Collins, Amanda Bynum, and Brian Hunter worked hard to pack Cinetopia’s lineup with some of the best new work on offer at Sundance, Toronto, Cannes, and more.

“4000 films are submitted to each one of those festivals, and of those 4000, about 120 get programmed,” said Collins. “So we’re selecting from best of those 100 or so films that played at these international film festivals—wonderful films that just don’t, for whatever reason, get distribution.”

To give you an idea of the range of films available at Cinetopia, the first full day of programming offers a documentary about an Irish dancing competition (“Jig”); a “performance journalism” documentary, done in the spirit of Sasha Baron Cohen (“The Ambassador”); a documentary about Detroit’s Grande Ballroom (“Louder Than Love”); a Russian thriller (“Elena”); an Australian musical (“Bran Nue Dae”); a Cuban zombie picture (“Juan of the Dead”); and an Emily Blunt/Mark Duplass drama (“Your Sister’s Sister”), among others.


"Bonnie and Clyde" will screen as part of the Cinetopia International Film Festival.

In addition, Cinetopia will feature a program of 3D films; Harold Lloyd films (Lloyd’s granddaughter, Suzanne, will present “The Freshman”); and films by screenwriter and U-M grad David Newman (“What’s Up Doc?” “Bonnie and Clyde,” and “Superman”).

But how did Collins arrive at the festival’s name?

“We wanted a name that’s distinctive, easy to remember and to pronounce,” said Collins. “And one day, I came into the office and said, ‘I think I’ve got it.’ For a long time, we all called it Cinema Celebration—we called it that for years in-house. … But late one night, I thought of the word Kinotopia. ‘Kino’ is a Germanic Slavic word that means cinema, and ‘topia’ means place.”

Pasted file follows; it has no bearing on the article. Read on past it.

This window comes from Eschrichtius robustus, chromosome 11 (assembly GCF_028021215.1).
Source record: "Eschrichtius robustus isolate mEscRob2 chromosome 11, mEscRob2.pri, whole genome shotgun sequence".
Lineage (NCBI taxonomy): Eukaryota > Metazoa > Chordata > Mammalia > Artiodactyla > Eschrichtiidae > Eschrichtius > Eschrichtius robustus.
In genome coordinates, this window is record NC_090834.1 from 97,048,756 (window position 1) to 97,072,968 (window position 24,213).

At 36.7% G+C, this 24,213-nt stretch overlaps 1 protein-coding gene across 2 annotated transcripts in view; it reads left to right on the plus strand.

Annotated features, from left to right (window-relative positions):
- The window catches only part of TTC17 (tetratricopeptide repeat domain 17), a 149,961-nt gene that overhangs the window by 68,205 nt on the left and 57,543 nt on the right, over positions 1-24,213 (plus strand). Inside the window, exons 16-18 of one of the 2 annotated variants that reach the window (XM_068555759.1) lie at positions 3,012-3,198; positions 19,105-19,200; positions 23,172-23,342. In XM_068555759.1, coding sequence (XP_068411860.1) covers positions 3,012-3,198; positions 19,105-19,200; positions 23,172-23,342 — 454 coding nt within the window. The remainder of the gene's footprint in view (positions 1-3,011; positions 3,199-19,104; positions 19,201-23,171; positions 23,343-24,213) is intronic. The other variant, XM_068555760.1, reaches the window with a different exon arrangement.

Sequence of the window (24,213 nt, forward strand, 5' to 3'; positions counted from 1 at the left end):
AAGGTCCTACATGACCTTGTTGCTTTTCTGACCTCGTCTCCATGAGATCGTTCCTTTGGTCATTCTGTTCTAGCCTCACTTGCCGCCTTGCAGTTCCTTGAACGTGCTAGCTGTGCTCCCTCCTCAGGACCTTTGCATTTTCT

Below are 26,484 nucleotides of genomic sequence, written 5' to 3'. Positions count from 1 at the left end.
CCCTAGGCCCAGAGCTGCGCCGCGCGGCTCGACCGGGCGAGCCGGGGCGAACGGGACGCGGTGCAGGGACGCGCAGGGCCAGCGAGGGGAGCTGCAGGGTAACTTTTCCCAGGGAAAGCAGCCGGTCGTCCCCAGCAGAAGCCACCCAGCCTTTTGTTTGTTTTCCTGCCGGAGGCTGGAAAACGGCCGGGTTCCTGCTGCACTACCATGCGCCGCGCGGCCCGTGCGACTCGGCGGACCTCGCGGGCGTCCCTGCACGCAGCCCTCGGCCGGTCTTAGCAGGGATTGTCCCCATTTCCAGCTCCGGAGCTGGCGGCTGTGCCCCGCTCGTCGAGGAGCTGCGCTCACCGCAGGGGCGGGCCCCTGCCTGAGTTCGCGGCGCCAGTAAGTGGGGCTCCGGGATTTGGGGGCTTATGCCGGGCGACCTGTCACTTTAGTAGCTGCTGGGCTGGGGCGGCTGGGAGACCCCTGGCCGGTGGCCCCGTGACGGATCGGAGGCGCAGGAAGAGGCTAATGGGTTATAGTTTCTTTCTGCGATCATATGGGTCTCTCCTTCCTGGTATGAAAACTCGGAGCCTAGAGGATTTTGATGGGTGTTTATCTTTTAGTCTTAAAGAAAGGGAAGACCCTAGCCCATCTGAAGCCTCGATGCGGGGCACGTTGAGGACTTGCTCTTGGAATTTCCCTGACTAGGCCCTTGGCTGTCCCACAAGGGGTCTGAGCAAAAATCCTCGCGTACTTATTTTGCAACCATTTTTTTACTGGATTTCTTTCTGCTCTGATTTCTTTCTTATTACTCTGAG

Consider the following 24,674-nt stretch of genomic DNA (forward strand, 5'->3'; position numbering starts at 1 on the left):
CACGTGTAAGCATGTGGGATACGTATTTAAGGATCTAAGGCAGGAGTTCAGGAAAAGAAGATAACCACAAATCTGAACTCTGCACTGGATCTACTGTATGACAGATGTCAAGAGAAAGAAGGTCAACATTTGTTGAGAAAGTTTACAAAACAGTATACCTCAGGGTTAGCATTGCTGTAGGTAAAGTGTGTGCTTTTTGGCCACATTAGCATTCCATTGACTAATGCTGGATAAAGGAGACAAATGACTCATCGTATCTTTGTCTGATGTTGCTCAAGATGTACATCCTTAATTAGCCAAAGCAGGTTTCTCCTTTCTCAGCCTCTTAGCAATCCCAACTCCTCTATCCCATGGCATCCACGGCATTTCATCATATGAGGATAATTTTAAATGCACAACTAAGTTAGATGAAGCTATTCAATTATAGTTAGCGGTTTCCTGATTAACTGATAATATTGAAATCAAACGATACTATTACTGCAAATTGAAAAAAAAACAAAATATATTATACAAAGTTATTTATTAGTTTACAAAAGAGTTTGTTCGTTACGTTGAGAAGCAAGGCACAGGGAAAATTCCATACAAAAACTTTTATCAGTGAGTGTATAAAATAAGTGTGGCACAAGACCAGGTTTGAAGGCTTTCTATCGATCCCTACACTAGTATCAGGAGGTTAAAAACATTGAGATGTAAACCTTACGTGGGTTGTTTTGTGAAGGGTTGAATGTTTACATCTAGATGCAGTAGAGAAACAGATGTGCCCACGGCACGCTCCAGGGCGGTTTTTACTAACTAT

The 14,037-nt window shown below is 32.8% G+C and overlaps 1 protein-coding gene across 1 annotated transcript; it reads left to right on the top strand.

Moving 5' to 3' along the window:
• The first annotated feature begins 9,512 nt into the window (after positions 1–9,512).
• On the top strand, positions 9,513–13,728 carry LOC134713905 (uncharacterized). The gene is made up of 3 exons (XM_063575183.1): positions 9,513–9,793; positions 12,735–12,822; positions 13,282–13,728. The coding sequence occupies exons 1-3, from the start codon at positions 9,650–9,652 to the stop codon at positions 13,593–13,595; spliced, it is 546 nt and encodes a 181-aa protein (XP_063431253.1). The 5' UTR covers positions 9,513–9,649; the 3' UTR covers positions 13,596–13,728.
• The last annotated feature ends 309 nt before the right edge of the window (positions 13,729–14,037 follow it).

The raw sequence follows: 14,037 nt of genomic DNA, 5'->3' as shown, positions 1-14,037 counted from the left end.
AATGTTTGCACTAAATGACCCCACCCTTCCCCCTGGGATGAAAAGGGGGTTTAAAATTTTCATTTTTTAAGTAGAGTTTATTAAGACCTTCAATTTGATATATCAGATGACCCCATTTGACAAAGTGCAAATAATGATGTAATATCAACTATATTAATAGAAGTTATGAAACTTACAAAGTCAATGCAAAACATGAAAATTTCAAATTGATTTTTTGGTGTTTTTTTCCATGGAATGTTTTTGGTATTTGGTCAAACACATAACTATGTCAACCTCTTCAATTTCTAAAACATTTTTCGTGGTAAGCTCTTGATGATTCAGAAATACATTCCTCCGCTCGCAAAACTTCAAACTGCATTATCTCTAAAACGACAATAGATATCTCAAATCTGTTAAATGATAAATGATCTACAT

After trying the name out on staff members, a final tweak made the festival Cinetopia. So the Michigan Theater will indeed become “movie land” for those in the area who want to sample a movie here and there, or see multiple films in a single day.

“That’s part of the festival experience,” said Collins. “If you’re going, you can do that. And then, in our really walkable downtown, with all our restaurants, we’re perfectly set up for a good film festival experience.”

For more information, see the Cinetopia website. Jenn McKee is the entertainment digital journalist for Reach her at or 734-623-2546, and follow her on Twitter @jennmckee.


Paul Wiener

Sun, May 27, 2012 : 10:51 p.m.

It seems utterly outrageous, discouraging and insulting to be charging $15. per ticket admission for movies that, however good they are, are essentially no different whatever from any other good movie that's ever played at the Michigan. But the absurdity only begins there. The Cinetopia brochure states boldly and emphatically that "having a ticket does not guarantee you a seat." You are urged to arrive at least 10 minutes before a screening. It's the first time I've ever heard that buying a ticket for an event doesn't guarantee you a seat. It's hard to catch that warning, since it's not really publicized or repprted. Imagine the shock of a family that just drove in from 40 miles away, carefully timing their drive, expecting to see a movie and being turned away! Whether that can happen or not, it's a dire and alarming message and, combined with the scandalous admission price, exactly the opposite of making an effort to attract people to this first-time festival seeking a reputation.